So bleak is the picture... that the bulldozer and not the atomic bomb may turn out to be the most destructive invention of the 20th century.
~Philip Shabecoff, New York Times Magazine, 4 June 1978
I can't believe that as of today fewer than 300 people have viewed this on youtube. It's about the arctic ice - how fast it is melting, far in advance of predictions - and what it means for the rest of the world which, as it turns out, is quite a lot. Oh, maybe everything when the jet stream becomes locked and there isn't anything benign left between extreme droughts and floods, just as Joe Romm's book, Hell and High Water, anticipated. The animation in this presentation is fascinating, and so clearly explained that even the average comatose american teevee zombie should be able to comprehend it. Below is a partial repost from Climate Code Red, with the most recent terrifying charts. This astonishingly rapid, record-obliterating summer melt season, which still has several weeks to go, will be looked back upon - for whatever brief period humans are still around and retain the ability to contemplate the past - as an epic event in our accelerating march towards irrevocable ecocide. You can follow the death spiral with more-or-less daily updates at Neven's Arctic Sea Ice Blog.
Arctic sea-ice melt record more than broken, it’s being smashed
by David Spratt
According to IARC/JAXA satellite data at Arctic Sea-ice Monitor from the Japan Aerospace Exploration Agency, the sea-ice extent of 24 August 2012 of 4,189,375 square kilometres broke the previous record in the satellite era of 4,254,531 square kilometres set on 24 August 2007. Back then the were scientific gasps that the sea ice was melting “100 years ahead of schedule”.
[The 24 August figure is subject to revision the next day, the but point remains that record has been broken or will be broken in next day or two. The NSIDC chart using 5-day running averages, so it is a few days behind.]
|JAXA Arctic sea ice extent to 24 August 2012. Updates:http://www.ijis.iarc.uaf.edu/en/home/seaice_extent.htm|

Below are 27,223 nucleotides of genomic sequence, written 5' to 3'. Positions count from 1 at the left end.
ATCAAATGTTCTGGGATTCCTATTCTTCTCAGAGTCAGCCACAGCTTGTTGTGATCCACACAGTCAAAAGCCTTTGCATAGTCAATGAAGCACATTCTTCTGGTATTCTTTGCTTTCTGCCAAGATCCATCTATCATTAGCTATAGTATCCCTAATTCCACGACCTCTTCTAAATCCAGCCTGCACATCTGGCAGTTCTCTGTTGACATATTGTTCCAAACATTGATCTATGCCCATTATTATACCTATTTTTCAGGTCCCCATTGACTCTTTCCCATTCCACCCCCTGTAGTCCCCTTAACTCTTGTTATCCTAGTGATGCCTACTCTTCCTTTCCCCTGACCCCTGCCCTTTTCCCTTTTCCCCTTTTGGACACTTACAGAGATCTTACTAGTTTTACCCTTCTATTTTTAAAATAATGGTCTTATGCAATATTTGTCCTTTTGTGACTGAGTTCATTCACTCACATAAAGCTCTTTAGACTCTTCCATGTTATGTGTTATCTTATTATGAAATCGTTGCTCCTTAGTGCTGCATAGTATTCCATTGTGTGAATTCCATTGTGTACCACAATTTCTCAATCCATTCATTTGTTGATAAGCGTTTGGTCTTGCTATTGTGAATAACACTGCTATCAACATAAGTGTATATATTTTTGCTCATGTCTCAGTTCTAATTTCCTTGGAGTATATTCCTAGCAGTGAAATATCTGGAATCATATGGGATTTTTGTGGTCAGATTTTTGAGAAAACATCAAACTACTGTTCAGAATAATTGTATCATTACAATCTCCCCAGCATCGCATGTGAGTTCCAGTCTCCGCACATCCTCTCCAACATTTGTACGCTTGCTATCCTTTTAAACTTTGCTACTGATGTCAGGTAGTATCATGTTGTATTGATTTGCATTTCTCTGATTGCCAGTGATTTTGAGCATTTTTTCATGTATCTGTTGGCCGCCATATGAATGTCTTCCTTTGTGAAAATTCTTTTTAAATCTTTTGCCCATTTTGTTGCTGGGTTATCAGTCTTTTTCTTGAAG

What is astounding is that the record has been broken with three to four weeks of the melt season to go, and that the rate of melting this month is unprecedented in the modern record. Check the chart above (click to enlarge), with the red line mapping 2012 sea-ice extent. The slope of the line is much steeper than in previous years for August.
Looking at the data, the daily rate of sea-ice loss for 1-24 August has been 99,029 square kilometres per day in 2012, compared to:
- 2007 62,976 square kilometres per day
- 2008 72,785 square kilometres per day
- 2009 53,859 square kilometres per day
- 2010 55,109 square kilometres per day
- 2011 63,342 square kilometres per day
- 2012 99,029 square kilometres per day
It is remarkable that rate of loss is so much greater than previous years this late in the melt season, and at present shows no sign of easing.
The ice is now much thinner on average than in the past, as the extent of multi-year ice declines sharply. Thin ice is easily smashed up by storms and rough seas, and that’s what’s happened this year. In early August, a huge, long-lived Arctic ocean storm decimated the sea ice area which was melting out at a record rate, before the high waves and winds shattered the Siberian side of the ice cap. But there have been subsequent, less well-reported, cyclonic storms churning up the ice, which may explain why the melt rate has not eased off in the last 10 days.
What the minimum extent will be this year is anybody’s guess. It depends on weather conditions over the next three weeks, and how much ice is now just above the threshold (of 15 per cent sea-ice in a given area) and is currently counted as sea-ice, but likely to be below the threshold by the third week of September.
Even if the ice loss over the next 3-4 weeks was similar in magnitude to previous recent years, the season low could be around 3.5 million square kilometres. Maybe a good bit more, perhaps somewhat less. We will have to wait and see.
The next chart, amended, from NSIDC shows the 2007 fourth IPCC report projections for Arctic sea ice (blue line) and projections for RCP4.5 (representative concentration pathways) (red line) being used for the forthcoming fifth IPCC report in 2014. Actual observations are in black, and I have taken the liberty of sketching in grey what it will look like if the 2012 figure is around 3.5 million square kilometres.
|Sea-ice extent projections versus observations. My 2012 guestimate in grey. (Pink and blue shading show 1 standard deviation from averaging results from all of the model runs)|